What failure means these days

Screen Shot 2013-10-06 at 11.56.33 AMA recent Twitter chat included the following exchange with Mark Crotty, head of school at St John’s Episcopal in Dallas.

Mark blogs at To Keep Things Whole and I am a frequent visitor. He used it in a post entitled: Failure of Promoting Failure  that you can read at the link.

He alerted me to the post in a tweet. This is what I wrote in response:

Hi Mark:

Thanks for picking up on the conversation and taking it further.

I think what gets me in so many of the conversations around failure is the rather glib assumption that failing is somehow a moral virtue – a kind of character building exercise that’s free, nutritious and especially wholesome for children.

I know what people mean by grit – and it’s a good thing. But I can never quite get out of my mind that grit is something that needs to be removed from your eye or something that gets in your sandwich on the beach.

It’s a kind of antidote to the “all shall have prizes” “trophies for all” and the shallowness of empty praise that undermines children’s learning and motivation. All those gold stars and the enthusiastic “good job” remarks that Carol Dweck’s research has shown inhibit the growth mind-set essential for success.

But to be fair to many of those who talk the “failure” game – and I count myself among them (see Failing is Essential ) – mean a trial and error approach to learning.

Design thinking is really taking good root in many schools and that process involves problem seeking and solutions finding. It means piloting ideas, trying things out and discovering that things don’t always work first time and sometimes not at all.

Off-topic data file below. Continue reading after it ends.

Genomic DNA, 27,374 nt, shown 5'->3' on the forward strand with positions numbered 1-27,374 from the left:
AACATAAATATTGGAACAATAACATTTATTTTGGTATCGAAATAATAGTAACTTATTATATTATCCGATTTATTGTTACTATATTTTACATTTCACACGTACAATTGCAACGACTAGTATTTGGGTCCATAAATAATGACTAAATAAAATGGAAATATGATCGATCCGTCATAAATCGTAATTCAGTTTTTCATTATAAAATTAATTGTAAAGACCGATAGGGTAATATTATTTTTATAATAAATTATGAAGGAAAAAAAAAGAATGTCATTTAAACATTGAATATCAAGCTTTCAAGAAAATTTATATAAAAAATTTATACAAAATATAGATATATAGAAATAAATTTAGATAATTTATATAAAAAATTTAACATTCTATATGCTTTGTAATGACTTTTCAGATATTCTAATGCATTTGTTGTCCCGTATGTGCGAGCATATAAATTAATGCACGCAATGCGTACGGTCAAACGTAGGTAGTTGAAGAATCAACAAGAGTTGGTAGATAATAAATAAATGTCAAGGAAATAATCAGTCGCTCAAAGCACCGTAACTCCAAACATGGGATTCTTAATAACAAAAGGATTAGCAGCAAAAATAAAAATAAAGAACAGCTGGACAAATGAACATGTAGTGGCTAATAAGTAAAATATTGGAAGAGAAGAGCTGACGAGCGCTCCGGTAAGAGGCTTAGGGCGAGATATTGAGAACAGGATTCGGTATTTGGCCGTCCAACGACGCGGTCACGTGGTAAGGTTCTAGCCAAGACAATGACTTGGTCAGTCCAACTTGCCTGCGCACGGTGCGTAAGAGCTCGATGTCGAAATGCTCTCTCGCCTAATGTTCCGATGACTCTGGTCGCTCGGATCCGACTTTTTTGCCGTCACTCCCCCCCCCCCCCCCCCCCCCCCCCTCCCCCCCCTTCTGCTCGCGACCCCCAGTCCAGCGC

Such a program is founded on a growth mind-set where every child sets ambitious horizons for success. It teaches brain neuroplasticity and knows that failures today do not dictate or preclude future achievements. It means an education that develops persistence and resilience where intellectual risk-taking, trial and error, mistakes and failure are signs of progress. What matters is how we move forward and the ends we pursue.

So when we glibly talk about children and failure maybe we should clarify what we actually mean. Do we mean an educational program that encourages problem finding and experimentation and risk on the route to solutions? Or do we mean setting kids up to experience character-building low grades?

MIT research suggests that we actually learn from our successes and should stop trying to learn from our mistakes. Jerome Bruner taught us: We want students to “experience success and failure not as reward and punishment but as information.”

Children who fail in school frequently begin to see themselves as incompetent learners and learn to tune out. This is not because they lack grit and determination but because the challenges before them are not engaging, within their grasp or imbued with personal meaning.

So before we go on extolling the virtue of failing for other people and especially children we need to take a look at what it is we actually mean.

Are we expecting young learners to pick themselves up after repeated knockdowns that they experience as humiliation and inadequacy? Or are we engaging young learners with meaningful challenges and in the genuine spirit of trial and error, tinkering and purpose.

And if they then engage wholeheartedly – perhaps with some very ambitious challenge from which they learn so much but fail to accomplish their goal – do we then grade them? On what?

Thanks for starting the conversation and providing the opportunity to engage.

See you on Twitter!

– Josie


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